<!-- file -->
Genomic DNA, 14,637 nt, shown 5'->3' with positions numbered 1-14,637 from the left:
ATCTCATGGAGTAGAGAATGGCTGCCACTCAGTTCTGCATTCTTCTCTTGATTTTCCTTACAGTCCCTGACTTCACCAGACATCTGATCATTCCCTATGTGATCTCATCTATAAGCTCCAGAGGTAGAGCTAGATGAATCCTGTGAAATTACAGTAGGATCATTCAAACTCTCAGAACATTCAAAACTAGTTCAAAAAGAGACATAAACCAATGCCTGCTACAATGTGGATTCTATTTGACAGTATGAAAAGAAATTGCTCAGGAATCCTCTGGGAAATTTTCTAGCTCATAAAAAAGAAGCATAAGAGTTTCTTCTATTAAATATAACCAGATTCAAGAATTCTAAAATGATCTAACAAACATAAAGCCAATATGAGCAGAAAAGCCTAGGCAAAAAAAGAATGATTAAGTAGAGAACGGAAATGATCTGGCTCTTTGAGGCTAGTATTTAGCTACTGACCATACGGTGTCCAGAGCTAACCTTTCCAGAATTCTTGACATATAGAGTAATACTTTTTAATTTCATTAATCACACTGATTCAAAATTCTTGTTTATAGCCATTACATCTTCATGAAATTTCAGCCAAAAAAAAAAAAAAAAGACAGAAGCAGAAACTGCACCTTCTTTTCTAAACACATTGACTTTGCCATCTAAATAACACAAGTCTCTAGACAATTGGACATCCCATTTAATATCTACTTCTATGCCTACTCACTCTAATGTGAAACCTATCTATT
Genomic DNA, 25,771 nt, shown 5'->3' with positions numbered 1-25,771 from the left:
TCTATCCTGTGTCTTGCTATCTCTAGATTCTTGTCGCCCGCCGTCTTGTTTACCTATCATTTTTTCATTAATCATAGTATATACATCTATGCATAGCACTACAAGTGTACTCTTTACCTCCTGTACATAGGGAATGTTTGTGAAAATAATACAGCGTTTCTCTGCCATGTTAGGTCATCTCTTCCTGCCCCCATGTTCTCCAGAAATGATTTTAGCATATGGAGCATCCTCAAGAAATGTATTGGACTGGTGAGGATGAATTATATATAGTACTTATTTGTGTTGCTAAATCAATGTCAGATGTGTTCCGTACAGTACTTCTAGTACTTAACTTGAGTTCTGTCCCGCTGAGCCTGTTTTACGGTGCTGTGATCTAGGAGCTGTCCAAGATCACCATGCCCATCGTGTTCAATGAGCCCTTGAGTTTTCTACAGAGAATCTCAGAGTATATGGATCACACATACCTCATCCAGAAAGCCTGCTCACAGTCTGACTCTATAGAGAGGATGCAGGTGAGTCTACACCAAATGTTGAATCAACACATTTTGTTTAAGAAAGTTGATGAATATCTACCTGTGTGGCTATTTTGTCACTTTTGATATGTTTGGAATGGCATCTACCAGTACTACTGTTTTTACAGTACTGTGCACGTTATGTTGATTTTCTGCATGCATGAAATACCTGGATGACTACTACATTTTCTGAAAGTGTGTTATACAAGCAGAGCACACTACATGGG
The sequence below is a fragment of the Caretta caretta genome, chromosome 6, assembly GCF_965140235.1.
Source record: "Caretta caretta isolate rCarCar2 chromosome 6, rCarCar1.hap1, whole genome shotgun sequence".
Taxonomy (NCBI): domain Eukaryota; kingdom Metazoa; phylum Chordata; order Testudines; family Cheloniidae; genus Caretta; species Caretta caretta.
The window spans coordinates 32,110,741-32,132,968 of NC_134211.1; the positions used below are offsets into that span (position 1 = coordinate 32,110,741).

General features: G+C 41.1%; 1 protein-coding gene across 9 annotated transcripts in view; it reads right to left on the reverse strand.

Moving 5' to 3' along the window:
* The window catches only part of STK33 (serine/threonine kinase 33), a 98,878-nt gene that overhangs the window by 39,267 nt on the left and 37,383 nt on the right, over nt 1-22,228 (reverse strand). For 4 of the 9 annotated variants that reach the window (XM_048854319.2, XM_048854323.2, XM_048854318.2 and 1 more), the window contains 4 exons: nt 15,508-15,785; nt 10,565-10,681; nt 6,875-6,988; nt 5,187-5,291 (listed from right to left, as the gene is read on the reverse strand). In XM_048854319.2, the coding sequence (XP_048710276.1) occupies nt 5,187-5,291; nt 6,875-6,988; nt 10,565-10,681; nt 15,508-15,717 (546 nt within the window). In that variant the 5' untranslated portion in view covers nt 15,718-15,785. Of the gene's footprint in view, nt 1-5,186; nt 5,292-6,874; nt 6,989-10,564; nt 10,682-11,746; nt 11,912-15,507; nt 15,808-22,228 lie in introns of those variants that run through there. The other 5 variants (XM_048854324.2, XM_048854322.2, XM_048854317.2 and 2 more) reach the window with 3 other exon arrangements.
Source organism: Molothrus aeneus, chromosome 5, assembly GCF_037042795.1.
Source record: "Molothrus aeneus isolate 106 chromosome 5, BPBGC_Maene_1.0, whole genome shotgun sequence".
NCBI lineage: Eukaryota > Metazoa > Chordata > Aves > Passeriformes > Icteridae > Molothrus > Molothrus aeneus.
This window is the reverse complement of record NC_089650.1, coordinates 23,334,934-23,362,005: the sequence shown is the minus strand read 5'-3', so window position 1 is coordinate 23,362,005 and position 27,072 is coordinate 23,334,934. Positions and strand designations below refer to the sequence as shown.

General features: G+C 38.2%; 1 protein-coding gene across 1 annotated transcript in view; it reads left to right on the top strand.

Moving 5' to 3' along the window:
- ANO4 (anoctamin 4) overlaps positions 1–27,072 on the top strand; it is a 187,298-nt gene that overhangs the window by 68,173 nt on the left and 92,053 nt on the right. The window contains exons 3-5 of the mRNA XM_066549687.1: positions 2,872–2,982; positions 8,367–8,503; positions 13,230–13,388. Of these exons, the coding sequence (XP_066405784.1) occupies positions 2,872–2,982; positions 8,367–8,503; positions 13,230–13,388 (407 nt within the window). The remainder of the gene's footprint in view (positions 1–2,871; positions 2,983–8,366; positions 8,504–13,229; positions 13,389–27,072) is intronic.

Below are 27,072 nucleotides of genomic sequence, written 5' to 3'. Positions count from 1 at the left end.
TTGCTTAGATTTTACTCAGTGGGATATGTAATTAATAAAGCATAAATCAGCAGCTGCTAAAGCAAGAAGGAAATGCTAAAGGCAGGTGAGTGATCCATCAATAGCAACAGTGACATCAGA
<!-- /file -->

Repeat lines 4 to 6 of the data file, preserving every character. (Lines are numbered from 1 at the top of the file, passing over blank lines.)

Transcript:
TCTATCCTGTGTCTTGCTATCTCTAGATTCTTGTCGCCCGCCGTCTTGTTTACCTATCATTTTTTCATTAATCATAGTATATACATCTATGCATAGCACTACAAGTGTACTCTTTACCTCCTGTACATAGGGAATGTTTGTGAAAATAATACAGCGTTTCTCTGCCATGTTAGGTCATCTCTTCCTGCCCCCATGTTCTCCAGAAATGATTTTAGCATATGGAGCATCCTCAAGAAATGTATTGGACTGGTGAGGATGAATTATATATAGTACTTATTTGTGTTGCTAAATCAATGTCAGATGTGTTCCGTACAGTACTTCTAGTACTTAACTTGAGTTCTGTCCCGCTGAGCCTGTTTTACGGTGCTGTGATCTAGGAGCTGTCCAAGATCACCATGCCCATCGTGTTCAATGAGCCCTTGAGTTTTCTACAGAGAATCTCAGAGTATATGGATCACACATACCTCATCCAGAAAGCCTGCTCACAGTCTGACTCTATAGAGAGGATGCAGGTGAGTCTACACCAAATGTTGAATCAACACATTTTGTTTAAGAAAGTTGATGAATATCTACCTGTGTGGCTATTTTGTCACTTTTGATATGTTTGGAATGGCATCTACCAGTACTACTGTTTTTACAGTACTGTGCACGTTATGTTGATTTTCTGCATGCATGAAATACCTGGATGACTACTACATTTTCTGAAAGTGTGTTATACAAGCAGAGCACACTACATGGG
The sequence below is a fragment of the Caretta caretta genome, chromosome 6, assembly GCF_965140235.1.
Source record: "Caretta caretta isolate rCarCar2 chromosome 6, rCarCar1.hap1, whole genome shotgun sequence".